- Dull headaches or ear pain – if you wake up with either of these symptoms, the reason could be teeth grinding at night.
- Sore toothaches – a dull toothache may indicate excess pressure on your teeth from grinding.
- Facial stiffness – this symptom may indicate that your facial muscles have tensed for a long period indicating extended teeth grinding.
- Medication – some medications, such as anti-depressants, cause teeth grinding while you sleep.
- Non-stop grinding – if you have temporary or chronic stress issues, your teeth may be grinding on them at night.
- Intense jaw clenching – this may cause your teeth to clench also.
- Chipped tooth – if you notice a chip on a tooth or wear on the cusps/edges of your teeth – that is not the result of “poor” food choices (e.g. ice cubes) – you may be grinding your teeth excessively.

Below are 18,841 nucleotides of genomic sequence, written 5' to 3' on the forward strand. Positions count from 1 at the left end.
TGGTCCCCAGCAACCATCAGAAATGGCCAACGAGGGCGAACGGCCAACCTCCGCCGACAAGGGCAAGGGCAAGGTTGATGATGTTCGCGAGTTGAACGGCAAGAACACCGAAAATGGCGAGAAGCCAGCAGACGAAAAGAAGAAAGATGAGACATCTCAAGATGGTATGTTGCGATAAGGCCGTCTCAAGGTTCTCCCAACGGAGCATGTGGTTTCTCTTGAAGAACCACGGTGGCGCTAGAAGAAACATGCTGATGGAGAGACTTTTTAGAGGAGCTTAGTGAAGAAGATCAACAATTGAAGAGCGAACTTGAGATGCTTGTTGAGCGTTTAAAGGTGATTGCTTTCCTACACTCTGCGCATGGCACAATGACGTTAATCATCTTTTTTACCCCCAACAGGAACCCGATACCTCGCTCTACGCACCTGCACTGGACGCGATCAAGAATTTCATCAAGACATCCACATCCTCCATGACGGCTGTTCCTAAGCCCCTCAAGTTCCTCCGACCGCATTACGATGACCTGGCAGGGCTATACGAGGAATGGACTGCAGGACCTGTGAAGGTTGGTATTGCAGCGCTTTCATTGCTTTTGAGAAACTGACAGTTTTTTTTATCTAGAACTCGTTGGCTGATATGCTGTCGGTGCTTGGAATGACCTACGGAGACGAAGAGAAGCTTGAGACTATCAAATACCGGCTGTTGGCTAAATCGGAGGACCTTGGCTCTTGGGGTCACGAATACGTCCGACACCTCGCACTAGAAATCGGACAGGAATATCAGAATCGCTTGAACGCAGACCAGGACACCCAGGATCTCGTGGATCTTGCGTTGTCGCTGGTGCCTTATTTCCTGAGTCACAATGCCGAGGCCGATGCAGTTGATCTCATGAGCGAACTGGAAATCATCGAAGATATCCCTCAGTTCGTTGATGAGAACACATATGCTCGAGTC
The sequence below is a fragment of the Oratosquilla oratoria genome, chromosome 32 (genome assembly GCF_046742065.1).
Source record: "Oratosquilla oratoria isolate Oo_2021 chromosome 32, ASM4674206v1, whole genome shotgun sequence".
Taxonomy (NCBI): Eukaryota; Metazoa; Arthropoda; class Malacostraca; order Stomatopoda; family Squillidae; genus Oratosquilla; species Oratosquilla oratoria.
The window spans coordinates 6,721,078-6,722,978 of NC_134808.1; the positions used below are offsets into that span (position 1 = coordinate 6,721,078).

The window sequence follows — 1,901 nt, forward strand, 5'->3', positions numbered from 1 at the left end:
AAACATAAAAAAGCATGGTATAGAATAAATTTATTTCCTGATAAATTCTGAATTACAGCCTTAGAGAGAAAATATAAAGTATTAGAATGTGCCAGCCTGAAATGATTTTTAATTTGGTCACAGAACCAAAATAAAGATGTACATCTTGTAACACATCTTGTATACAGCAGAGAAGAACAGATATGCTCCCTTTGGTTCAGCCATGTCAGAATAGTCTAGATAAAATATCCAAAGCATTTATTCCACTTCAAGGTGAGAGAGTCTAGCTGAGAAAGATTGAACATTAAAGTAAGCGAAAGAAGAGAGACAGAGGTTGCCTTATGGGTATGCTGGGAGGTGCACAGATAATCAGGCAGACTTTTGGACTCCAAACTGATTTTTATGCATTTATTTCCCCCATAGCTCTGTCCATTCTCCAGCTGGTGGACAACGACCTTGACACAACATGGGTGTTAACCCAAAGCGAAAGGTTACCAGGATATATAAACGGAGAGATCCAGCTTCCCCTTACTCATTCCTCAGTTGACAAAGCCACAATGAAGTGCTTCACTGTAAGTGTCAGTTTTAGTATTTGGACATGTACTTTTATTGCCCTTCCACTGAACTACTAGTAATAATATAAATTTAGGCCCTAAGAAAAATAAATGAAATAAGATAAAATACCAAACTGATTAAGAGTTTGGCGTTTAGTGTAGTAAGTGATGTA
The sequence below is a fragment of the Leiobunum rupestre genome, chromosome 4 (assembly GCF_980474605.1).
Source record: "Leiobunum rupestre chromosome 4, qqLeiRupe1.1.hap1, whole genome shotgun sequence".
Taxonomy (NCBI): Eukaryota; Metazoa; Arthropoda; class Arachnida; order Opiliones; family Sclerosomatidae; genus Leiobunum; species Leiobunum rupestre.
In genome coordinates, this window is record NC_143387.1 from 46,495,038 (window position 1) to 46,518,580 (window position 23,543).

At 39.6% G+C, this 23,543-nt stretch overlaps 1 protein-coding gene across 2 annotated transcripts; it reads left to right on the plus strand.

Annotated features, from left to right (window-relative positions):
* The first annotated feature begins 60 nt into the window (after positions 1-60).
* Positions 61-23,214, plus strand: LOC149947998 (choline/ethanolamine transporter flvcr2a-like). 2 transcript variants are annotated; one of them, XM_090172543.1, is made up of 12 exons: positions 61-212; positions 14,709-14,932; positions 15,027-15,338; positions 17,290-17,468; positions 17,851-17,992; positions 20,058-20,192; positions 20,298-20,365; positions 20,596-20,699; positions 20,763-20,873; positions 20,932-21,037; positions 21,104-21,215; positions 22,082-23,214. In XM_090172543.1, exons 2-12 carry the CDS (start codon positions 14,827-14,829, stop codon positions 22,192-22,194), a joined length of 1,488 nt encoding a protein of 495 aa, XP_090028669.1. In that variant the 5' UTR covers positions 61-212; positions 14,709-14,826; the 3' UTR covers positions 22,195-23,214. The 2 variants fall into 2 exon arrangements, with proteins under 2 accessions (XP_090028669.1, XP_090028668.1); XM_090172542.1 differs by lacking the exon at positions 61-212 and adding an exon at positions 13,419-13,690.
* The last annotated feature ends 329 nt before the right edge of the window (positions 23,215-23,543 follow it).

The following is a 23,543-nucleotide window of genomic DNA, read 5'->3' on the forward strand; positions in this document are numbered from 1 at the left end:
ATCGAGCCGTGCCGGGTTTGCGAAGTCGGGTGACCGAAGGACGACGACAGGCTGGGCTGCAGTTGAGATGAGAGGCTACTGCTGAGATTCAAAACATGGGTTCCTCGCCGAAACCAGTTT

- Sore, inflamed jaw joints in the morning – this may be a sign of temporomandibular joint disorder (TMJD) which can occur from teeth grinding.
You may need a mouthguard, known as a nightguard, if you have a chronic teeth grinding habit. If you don’t address the physical/psychological reasons for your teeth grinding habit (i.e. stress), nor use a night guard, you may experience further complications that may put your teeth at risk of permanent damage. That said, everyone grinds, clenches or gnashes their teeth at one time or another. Most times we don’t even know we do it because teeth grinding, or bruxism, is usually subconscious behaviour, and symptoms aren’t always noticeable at first. It’s not until a partner or carer notices, or one experiences advanced symptoms that you may start to figure out what you’ve been doing with your teeth at night. But when does grinding become a problem that puts your oral health at risk? The common symptoms of bruxism that indicate you may need to wear a “night guard” mouthguard from your dentist, include: